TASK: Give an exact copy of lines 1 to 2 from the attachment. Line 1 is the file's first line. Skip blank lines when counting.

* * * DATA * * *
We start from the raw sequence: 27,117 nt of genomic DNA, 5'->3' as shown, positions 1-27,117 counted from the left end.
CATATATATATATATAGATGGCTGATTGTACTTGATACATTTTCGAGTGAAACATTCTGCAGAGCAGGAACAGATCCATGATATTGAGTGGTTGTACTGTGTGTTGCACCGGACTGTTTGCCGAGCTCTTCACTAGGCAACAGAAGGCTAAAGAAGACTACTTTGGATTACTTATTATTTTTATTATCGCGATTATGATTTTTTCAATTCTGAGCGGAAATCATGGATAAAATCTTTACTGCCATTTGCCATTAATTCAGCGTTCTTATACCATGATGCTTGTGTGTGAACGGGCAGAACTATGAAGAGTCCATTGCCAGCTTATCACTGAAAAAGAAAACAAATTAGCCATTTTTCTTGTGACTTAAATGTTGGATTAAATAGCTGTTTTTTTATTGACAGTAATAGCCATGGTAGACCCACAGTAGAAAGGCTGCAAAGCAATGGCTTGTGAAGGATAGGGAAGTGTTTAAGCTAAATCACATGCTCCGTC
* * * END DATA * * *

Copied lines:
We start from the raw sequence: 27,117 nt of genomic DNA, 5'->3' as shown, positions 1-27,117 counted from the left end.
CATATATATATATATAGATGGCTGATTGTACTTGATACATTTTCGAGTGAAACATTCTGCAGAGCAGGAACAGATCCATGATATTGAGTGGTTGTACTGTGTGTTGCACCGGACTGTTTGCCGAGCTCTTCACTAGGCAACAGAAGGCTAAAGAAGACTACTTTGGATTACTTATTATTTTTATTATCGCGATTATGATTTTTTCAATTCTGAGCGGAAATCATGGATAAAATCTTTACTGCCATTTGCCATTAATTCAGCGTTCTTATACCATGATGCTTGTGTGTGAACGGGCAGAACTATGAAGAGTCCATTGCCAGCTTATCACTGAAAAAGAAAACAAATTAGCCATTTTTCTTGTGACTTAAATGTTGGATTAAATAGCTGTTTTTTTATTGACAGTAATAGCCATGGTAGACCCACAGTAGAAAGGCTGCAAAGCAATGGCTTGTGAAGGATAGGGAAGTGTTTAAGCTAAATCACATGCTCCGTC